by Wil McCarthy

My reading stack already contains more volumes than I could hope to get through in a lifetime, so there’s a better than even chance I’d never have gotten around to reading Bloom. But I saw Wil McCarthy at WorldCon in Baltimore last year where he appeared on several panels, and I had the opportunity to speak with him briefly. He seemed like a Nice Enough Guy (although a few of the aspiring writers who limped out of the workshops he attended might think otherwise); more importantly he seemed possessed of an energetic intelligence seething with interesting ideas. So when he unabashedly started plugging the soon-to-be-released Bloom, I decided to give it a read.

Well, there’s things in my reading stack that probably should have come first, but Bloom was no waste of my time. McCarthy describes a humanity exiled to the outer solar system by its own miscalculation and carelessness. Late in the 21st century or thereabouts, humans had succeeded in creating self-replicating artificial life forms called mycora. The mycora quickly got out of control, consuming the biosphere at an explosive rate. Fortunately, a sustainable number of humans were able to evacuate the Earth via "spaceports." The explosive growth of the mycora subsequently led to the destruction of Earth and much of the immediate solar neighborhood. The "mycosystem" dominates from the orbit of Mercury (where it starts to get too hot) to the orbit of Mars...and growing. The inner planets are now nothing but fluffy spheres of seething mycora. Most humans live beneath the Jovian or Saturnine moons, and wonder how long it will be before the mycosystem goes to work on the gas giants. A few colonies exist in the asteroid belt, at the edge of danger, but the writing is on the wall: already stray mycora riding in on the solar wind have invaded human sanctuaries on Ganymede.

So human civilization decides it’s time to take the offensive. As part of a plan to counterattack, an expedition is sent to the inner system to assess the vulnerabilities of the mycosystem. A ship with a specially-designed, "zero balance" hull immune to the mycospores is set on course for Mars, bearing a small crew that includes our narrator-- who, conveniently enough for the author, is a journalist.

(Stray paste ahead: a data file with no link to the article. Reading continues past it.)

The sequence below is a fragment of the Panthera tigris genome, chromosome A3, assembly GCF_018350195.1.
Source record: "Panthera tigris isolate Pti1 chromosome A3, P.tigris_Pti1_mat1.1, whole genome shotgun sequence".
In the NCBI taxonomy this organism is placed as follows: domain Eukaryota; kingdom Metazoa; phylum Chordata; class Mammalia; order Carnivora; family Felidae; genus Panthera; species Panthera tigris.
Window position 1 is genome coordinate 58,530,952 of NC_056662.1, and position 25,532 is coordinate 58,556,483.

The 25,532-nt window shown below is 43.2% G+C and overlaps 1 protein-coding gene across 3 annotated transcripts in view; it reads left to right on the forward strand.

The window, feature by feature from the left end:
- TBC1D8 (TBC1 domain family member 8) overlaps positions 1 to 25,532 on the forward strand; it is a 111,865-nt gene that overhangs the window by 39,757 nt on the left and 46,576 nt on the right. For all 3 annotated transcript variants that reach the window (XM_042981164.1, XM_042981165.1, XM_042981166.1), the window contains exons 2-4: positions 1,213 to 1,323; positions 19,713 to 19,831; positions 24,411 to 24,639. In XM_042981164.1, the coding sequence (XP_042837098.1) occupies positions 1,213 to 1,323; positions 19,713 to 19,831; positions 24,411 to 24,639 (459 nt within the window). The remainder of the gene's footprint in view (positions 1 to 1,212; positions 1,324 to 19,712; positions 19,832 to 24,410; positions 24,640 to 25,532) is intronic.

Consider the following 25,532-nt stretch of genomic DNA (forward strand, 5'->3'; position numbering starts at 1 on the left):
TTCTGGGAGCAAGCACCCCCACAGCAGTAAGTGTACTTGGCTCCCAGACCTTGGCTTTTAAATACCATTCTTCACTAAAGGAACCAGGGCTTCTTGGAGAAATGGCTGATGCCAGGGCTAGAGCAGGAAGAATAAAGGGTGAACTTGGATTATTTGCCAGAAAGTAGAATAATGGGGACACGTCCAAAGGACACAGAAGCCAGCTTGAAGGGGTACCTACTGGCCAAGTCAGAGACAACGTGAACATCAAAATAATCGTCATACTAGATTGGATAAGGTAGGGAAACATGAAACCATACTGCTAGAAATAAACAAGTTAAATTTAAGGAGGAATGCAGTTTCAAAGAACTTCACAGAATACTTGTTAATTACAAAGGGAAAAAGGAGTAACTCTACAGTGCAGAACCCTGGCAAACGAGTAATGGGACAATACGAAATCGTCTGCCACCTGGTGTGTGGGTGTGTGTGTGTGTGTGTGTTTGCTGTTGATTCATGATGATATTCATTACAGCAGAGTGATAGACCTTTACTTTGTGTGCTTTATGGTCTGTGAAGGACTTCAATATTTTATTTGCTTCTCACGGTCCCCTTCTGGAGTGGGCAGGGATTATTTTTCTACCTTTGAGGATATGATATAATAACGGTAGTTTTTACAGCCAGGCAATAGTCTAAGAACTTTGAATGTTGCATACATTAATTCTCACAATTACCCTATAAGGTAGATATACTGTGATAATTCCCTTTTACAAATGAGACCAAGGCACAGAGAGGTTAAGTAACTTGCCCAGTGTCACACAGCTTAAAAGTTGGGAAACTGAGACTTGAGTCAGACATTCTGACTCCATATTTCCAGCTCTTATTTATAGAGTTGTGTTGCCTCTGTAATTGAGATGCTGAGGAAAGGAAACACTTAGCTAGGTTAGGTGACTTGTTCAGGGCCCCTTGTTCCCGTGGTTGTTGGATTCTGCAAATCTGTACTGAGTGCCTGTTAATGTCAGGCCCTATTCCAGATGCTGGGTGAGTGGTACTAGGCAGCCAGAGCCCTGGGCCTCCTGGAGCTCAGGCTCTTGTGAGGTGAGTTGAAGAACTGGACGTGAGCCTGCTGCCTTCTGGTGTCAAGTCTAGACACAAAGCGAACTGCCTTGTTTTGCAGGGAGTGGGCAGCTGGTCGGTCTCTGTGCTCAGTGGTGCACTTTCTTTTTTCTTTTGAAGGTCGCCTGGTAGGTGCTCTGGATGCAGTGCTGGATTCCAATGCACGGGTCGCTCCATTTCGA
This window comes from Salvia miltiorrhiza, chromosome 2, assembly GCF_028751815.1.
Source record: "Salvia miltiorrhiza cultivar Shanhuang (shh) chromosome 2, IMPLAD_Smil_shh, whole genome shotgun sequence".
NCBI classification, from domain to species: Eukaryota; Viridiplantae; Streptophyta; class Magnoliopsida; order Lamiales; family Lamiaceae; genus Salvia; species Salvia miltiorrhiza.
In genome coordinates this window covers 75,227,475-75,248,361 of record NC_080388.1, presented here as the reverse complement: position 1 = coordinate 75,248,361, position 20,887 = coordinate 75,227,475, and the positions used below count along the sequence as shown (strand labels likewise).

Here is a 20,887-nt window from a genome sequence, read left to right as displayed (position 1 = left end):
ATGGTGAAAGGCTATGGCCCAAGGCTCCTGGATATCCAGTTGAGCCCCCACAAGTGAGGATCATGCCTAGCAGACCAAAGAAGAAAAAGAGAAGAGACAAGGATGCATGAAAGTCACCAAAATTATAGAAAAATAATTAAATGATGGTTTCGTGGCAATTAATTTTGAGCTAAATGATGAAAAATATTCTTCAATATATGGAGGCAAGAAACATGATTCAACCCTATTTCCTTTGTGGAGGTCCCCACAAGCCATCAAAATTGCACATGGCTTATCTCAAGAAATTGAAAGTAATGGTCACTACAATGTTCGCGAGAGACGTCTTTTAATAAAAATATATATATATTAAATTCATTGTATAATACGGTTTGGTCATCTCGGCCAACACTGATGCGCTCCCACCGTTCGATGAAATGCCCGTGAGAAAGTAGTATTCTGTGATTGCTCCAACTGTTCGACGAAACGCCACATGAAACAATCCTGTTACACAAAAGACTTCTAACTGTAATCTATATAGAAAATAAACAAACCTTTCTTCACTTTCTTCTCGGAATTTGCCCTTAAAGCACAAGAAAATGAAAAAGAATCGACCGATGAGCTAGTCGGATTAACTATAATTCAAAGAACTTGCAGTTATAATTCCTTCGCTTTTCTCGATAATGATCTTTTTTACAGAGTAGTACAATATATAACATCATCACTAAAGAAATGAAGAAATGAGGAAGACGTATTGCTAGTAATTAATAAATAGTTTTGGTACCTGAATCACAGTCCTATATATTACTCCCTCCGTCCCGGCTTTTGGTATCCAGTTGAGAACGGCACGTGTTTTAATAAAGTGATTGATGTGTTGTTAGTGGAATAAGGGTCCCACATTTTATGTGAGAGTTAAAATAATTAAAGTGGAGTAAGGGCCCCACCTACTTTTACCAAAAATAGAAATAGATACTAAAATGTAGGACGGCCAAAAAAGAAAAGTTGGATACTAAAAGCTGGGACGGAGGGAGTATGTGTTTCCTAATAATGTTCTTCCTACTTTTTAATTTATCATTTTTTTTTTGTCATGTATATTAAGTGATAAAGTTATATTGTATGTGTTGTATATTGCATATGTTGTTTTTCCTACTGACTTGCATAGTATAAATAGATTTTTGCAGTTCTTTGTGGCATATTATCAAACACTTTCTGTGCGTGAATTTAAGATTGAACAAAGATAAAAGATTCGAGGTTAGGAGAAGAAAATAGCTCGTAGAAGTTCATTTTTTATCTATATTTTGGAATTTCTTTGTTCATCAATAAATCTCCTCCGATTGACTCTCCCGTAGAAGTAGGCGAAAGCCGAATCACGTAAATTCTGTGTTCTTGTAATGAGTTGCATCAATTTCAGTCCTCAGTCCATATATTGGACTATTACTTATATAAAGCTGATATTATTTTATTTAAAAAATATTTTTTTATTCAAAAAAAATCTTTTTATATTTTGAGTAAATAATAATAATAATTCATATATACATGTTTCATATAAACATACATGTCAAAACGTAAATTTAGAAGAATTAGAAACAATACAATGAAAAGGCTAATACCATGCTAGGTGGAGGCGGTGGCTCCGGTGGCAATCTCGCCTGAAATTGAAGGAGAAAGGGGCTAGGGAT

Even before the mission is underway McCarthy drives the plot relentlessly, with a horrific opening sequence depicting what can happen when a single mycospore breaks into a human enclave, followed by an attempt at sabotage that nearly derails everything. And the author knows how to keep us on the line once we’re hooked. Bloom is engaging, entertaining, and often thought-provoking: McCarthy shows us an asteroid colony on the edge of the mycosystem, living in a more relaxed, more joyous, more human way than their anal, paranoid brethren cooped up in the "safety" of the deep system. He shows us humanity’s inclination for division and deceit, even in the darkest of times, when the identity of our enemies would seem to be obvious and the need for unity clear cut. He shows us our propensity for constructing a religion out of almost anything.

But the reader can see the book’s ultimate revelations half a solar system away, and the climax that McCarthy doubtless hoped would be mind-bending ends up being merely...interesting. In fact, the novel’s resolution, in which the narrator stands in witness to the death of the mission’s captain, packs more of a wallop than the "surprising" nature of the mycosystem revealed in the climax.

Still, there’s plenty of meaty action and sweet brain food here--you won’t go away hungry. McCarthy is an able storyteller with a terrific eye for details--human and technical. When his next hard sf effort hits the shelves, I’m sure it’ll find its way into the upper half of my intractable reading stack.

Sullydog Approves.

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